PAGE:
Here at HOPES we get many e-mails asking “What can I do for my friend or loved one that has been diagnosed with HD?” The answer, of course, is not simple and will be unique for every situation. But here are some ways that you might start to help someone you care about.
Things you can do to help someone with HD:
- Give them hope! – Let them know you want to be there for them.
- Help them relax and realize that HD doesn’t have to completely dominate their life.
- Help them maintain a sense of normalcy. This can be as easy as going for a walk or getting coffee with them regularly.
- Give them HOPES! – By helping them learn about what they are up against, you can help turn a scary, unknown enemy into a target that they can pin down.
- Help them figure out what kinds of questions they have, and help them find the answers on the HOPES website.
- Educate yourself, so that you can support them in an informed way, with a better understanding of the battles they are fighting.
- Contact us here at HOPES via e-mail – we’re glad to help in anyway we can.
- Refer them to organizations that can help them connect to the HD community and keep up to date on the latest developments in HD research.
- Get them in contact with a support group in their area through the Huntington’s Disease Society of America (HDSA).
- To find a support group in your area, look here.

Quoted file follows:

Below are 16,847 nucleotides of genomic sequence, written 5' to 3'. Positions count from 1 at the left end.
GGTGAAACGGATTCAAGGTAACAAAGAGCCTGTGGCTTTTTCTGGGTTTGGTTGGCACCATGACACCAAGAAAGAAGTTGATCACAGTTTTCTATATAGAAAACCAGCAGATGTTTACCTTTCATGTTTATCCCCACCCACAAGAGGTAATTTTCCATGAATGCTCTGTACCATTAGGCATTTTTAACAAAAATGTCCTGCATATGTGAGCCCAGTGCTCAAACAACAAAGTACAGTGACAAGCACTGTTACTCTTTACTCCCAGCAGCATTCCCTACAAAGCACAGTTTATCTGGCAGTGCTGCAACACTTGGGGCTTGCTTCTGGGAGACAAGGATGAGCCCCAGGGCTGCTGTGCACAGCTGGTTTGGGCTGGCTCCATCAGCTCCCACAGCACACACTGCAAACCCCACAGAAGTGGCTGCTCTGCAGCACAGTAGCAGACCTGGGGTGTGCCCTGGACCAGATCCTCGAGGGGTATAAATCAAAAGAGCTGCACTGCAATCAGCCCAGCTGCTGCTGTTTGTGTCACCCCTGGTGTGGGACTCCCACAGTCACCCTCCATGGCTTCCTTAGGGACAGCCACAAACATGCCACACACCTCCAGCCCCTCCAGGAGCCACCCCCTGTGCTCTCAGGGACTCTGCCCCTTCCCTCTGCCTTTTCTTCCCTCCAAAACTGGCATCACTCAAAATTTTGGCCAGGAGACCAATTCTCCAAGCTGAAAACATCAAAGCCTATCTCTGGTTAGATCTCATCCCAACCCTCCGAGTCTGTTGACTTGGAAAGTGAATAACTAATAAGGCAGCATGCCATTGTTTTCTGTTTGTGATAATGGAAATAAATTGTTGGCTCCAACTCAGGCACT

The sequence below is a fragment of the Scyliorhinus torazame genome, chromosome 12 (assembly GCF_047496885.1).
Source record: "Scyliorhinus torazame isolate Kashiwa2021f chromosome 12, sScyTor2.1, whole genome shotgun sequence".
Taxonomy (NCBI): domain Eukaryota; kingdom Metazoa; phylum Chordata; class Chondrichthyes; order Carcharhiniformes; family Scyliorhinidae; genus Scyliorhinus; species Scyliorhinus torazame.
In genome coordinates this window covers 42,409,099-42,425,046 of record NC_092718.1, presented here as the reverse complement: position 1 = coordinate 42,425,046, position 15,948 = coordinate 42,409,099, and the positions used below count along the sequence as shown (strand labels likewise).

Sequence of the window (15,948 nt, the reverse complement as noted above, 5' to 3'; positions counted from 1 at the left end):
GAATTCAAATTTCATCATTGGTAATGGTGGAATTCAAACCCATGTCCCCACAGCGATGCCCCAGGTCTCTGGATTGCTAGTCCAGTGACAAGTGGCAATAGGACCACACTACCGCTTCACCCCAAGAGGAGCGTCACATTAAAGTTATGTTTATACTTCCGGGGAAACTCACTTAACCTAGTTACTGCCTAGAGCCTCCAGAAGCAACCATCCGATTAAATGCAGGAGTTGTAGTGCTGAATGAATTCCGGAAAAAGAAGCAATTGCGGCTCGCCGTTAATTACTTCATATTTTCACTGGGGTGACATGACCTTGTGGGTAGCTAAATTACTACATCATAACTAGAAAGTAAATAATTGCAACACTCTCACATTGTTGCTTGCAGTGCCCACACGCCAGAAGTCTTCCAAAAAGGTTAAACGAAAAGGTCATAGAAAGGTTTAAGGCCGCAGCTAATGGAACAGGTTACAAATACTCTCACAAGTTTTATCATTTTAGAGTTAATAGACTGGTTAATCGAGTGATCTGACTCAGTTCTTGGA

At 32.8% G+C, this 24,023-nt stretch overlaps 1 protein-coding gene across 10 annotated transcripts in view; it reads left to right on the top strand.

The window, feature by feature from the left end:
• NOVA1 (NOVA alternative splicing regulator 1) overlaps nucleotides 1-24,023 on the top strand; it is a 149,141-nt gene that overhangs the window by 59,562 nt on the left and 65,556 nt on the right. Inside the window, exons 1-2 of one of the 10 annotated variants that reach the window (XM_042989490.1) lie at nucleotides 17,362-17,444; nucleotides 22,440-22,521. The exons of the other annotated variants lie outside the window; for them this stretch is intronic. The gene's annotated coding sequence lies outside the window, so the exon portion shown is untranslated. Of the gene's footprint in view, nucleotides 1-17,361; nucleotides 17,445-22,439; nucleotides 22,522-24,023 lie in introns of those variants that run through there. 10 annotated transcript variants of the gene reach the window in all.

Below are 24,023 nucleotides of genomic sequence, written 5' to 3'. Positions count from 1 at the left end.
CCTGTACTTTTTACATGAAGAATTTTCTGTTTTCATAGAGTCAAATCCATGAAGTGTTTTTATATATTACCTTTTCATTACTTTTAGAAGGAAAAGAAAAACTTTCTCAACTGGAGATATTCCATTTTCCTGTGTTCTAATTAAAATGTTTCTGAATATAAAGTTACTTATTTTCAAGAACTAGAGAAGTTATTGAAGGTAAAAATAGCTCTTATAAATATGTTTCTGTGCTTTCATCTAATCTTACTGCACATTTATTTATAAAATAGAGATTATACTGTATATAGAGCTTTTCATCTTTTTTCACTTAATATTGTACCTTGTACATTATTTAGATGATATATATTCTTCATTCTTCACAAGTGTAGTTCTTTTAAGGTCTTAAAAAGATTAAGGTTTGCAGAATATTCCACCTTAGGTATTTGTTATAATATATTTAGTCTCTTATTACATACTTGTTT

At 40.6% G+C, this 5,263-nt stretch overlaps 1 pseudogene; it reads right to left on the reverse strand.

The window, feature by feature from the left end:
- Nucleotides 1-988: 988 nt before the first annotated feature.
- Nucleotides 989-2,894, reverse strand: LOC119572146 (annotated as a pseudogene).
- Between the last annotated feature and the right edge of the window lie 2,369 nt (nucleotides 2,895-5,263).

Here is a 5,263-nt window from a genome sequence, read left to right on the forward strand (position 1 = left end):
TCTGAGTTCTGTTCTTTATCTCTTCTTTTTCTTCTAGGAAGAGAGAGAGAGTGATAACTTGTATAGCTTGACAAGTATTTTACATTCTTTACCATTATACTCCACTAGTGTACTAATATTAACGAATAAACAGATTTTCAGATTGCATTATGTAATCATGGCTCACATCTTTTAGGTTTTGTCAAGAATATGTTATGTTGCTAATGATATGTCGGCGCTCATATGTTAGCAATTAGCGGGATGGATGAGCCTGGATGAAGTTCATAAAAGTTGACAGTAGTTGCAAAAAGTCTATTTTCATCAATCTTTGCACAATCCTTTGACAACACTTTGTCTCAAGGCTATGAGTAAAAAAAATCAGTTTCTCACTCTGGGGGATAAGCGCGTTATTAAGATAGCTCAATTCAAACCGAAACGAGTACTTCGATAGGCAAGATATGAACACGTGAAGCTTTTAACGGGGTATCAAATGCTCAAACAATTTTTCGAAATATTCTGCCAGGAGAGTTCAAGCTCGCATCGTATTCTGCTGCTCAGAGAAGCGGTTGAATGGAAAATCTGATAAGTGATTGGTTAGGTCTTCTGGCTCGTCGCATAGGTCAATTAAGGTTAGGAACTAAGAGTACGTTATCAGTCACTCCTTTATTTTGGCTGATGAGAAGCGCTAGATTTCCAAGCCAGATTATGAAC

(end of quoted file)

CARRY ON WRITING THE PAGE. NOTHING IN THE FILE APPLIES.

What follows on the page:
- Help them get in contact or maintain contact with a physician that understands Huntington’s Disease.
- Find out what they need to help combat the disease:
- People in the beginning stages may not have any physical difficulties, but may need emotional support and someone to help them make sense of their mood swings or other emotional difficulties.
- In later stages of the disease, people with HD may need more help getting places due to the muscle spasms that the disease can cause. A trip to the grocery store or the dry cleaners on their behalf could be a great help.
- People that have had the disease for quite a while may need help with more basic tasks, like maintaining their personal hygiene, cooking, or keeping their house in order.
- Help them plan for the future:
- It may be important to have someone ready to make health care decisions should someone with HD be unable to make those decisions themselves – Learn more about becoming a Health Care Surrogate on the National Hospice and Palliative Care Organization site here.
- Completing a living will is an important step in confronting the challenges that HD presents: Learn more about living wills from the National Hospice and Palliative Care Organization site here.
We understand that the challenge may seem daunting when you’re trying to help someone with Huntington’s Disease, but even a little gesture can mean a lot. It is so important that people with HD have friends and family that care about them, and just being there to help them forget about their HD for a while. At the same time, it’s important not to overwhelm yourself as a caregiver, so make sure to take care of yourself as well. Together, people with HD and their caregivers are a powerful team against HD!